20 The Three-Field Problem

F. J. Belinfante




Belinfante, F. J. (2011). The Three-Field Problem. In: The Role of Gravitation in Physics: Report from the 1957 Chapel Hill Conference. Berlin: Max-Planck-Gesellschaft zur Förderung der Wissenschaften.

F. J. BELINFANTE opened with an examination of the three-field problem: gravitational and electromagnetic fields plus the Dirac electron field. He considered first the “classical” theory, defined by him as the limit of the quantum theory as so that gravitational and electromagnetic fields commute and spinor fields purely anticommute. The notational developments which he then proceeded to outline go something like this:

He defines a “modernized” Poisson bracket with for Fermi-Dirac fields and for Bose-Einstein fields. He also distinguishes and , which is a refinement necessitated by factor ordering difficulties.

He then uses vierbeine to describe the gravitational field, and introduces local components independent of for the spinor fields so that

The canonical formalism can be developed following the method of Dirac1 There are 11 first-class primary constraints , , arising from gauge, coordinate, and vierbein-rotational invariance of the theory, which lead to five first-class secondary constraints , . In addition there are eight second-class constraints

arising from redundancy in the variables used to describe the spinor field.

One finds

where , and is canonically conjugate to , while with is integrated over space to give the energy-momentum (free-) fourvector, if one assumes vanishing fields and flat space-time at infinity.

In passing to the quantum theory one makes use of the modified Poisson bracket due to Dirac, which is defined by



One sets

The dynamical equations then become

where the symbol means place the factor where is taken out. The factor is given by

where the .


the and being certain coefficients and a function of the ’s, ’s, and their space derivatives only. is quadratic in the . The constraint expressions and here are meant as functions of the and and therefore are expressions in the partially linear in them. (Note that the constraints are identities when expressed in terms of and , but through the vanish only weakly when expressed in the and as we do.) If one works only with modified Poisson brackets the may be set to zero, and then

Kennedy has verified the consistency of this scheme by direct computation of the modified Poisson brackets , , . They all reduce to linear combinations of the ’s and ’s alone.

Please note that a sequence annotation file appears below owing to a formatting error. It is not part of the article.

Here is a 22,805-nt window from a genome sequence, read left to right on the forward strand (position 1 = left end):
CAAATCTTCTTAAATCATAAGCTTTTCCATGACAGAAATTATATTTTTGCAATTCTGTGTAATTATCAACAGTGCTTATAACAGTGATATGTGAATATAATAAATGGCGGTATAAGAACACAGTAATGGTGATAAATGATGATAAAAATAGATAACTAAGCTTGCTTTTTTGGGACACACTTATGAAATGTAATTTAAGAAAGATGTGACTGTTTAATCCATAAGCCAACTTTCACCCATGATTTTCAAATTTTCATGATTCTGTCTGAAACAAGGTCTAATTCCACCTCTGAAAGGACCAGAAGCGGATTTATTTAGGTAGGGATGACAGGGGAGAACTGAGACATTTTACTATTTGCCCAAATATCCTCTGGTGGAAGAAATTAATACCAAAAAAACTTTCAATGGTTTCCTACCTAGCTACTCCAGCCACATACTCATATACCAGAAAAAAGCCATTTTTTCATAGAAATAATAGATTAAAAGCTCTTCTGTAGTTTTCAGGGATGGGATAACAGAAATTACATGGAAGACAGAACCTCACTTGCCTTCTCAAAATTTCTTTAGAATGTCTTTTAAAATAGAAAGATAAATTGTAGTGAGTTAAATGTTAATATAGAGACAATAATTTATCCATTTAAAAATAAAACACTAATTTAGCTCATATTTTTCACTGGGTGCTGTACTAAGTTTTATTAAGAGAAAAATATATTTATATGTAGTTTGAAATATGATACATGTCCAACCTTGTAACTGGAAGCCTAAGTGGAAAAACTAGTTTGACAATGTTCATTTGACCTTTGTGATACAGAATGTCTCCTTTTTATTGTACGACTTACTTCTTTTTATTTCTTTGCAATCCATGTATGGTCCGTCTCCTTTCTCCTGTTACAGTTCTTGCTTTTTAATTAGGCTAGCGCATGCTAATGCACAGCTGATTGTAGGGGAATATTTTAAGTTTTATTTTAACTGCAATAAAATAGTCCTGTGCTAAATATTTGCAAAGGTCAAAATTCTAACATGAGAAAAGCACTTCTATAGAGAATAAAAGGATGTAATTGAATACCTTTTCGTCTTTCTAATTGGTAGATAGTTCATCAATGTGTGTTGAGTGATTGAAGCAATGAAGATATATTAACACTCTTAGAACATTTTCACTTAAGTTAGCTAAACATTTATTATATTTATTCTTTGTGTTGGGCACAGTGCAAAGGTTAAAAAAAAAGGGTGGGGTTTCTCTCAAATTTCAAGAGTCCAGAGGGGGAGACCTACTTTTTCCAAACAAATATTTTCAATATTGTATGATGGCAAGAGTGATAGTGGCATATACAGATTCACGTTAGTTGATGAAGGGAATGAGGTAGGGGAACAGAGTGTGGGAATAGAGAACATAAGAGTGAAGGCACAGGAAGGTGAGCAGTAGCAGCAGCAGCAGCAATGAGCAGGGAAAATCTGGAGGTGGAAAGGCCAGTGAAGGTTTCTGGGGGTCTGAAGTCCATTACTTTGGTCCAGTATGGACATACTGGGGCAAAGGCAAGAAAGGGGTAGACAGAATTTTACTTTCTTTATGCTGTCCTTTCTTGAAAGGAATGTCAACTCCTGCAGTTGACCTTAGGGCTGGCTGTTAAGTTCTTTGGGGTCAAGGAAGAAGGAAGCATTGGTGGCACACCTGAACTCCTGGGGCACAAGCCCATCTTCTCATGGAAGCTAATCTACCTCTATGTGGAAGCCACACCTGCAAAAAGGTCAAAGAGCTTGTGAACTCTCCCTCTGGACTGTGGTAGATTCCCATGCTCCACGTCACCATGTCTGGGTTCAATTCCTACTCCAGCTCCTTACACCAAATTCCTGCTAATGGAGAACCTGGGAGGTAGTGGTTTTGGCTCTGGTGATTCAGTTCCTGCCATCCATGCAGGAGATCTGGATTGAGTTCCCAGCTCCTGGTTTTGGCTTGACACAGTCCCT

The modified Poisson brackets for the spinor variables lead to some unwanted peculiarities which can be removed by redefining the spinor variables according to

One then finds

Thence, modified Poisson brackets defined by partial derivatives with respect to and equal ordinary (though modernized) Poisson brackets defined by partial derivatives with respect to and . Thus working with in terms of the and from the beginning makes it possible to quantize without ever mentioning modified Poisson brackets.

BELINFANTE pointed out that in its present form his theory seems to be incovariant. This is related to the fact that the do not vanish in the strict sense. (They only vanish “weakly,” in Dirac’s terminology.) However he proposed simply to bypass this problem for the time being, and, for the sake of being able to make practical computations, pass over to what he calls a “muddified theory,” i.e., a theory obtained by throwing in “mud.” In electrodynamics this is just Fermi’s procedure of adding a non-gauge invariant quantity to the Lagrangian. The first-class constraints then disappear and one must replace them by auxiliary conditions (e.g. the Lorentz condition). There is a certain arbitrariness here, since the forms of the auxiliary conditions depend on the precise form of the “mud” which has been thrown in. However, if the ’s are replaced by their expressions in terms of the ’s then the auxiliary conditions must reduce to the original constraints. BELINFANTE has made certain special choices for these conditions (e.g., De Donder condition), based on convenience, and he hopes he can then do meaningful practical calculations, just as the Fermi theory was long used for practical calculations in electrodynamics before all the mathematical subtleties of various constraints were precisely understood. BELINFANTE has shown by explicit computation that the constraints of his “muddified” theory are conserved, and has calculated explicitly the .

With the “muddified” theory the commutation relations are covariant. However, the equations of motion are no longer covariant. This means that the ’s and ’s at time will depend not only on the ’s and ’s at a time , but also on the coordinate system chosen to link and . On the other hand, differences in results of going from to are merely accumulated mud; so, if a “true” theory is later developed in which the mud can be made identically zero by altering the commutation relations as proposed by Bergmann and Goldberg, the covariance will be restored. (In the muddified theory, covariance will exist “weakly” unless the positions of the weakly vanishing factors in products due to noncommutativities would cause troubles.)

One can introduce annihilation and creation operators (for photons, gravitons, etc.), although the Fourier transformation procedure on which they are based is a non-covariant procedure.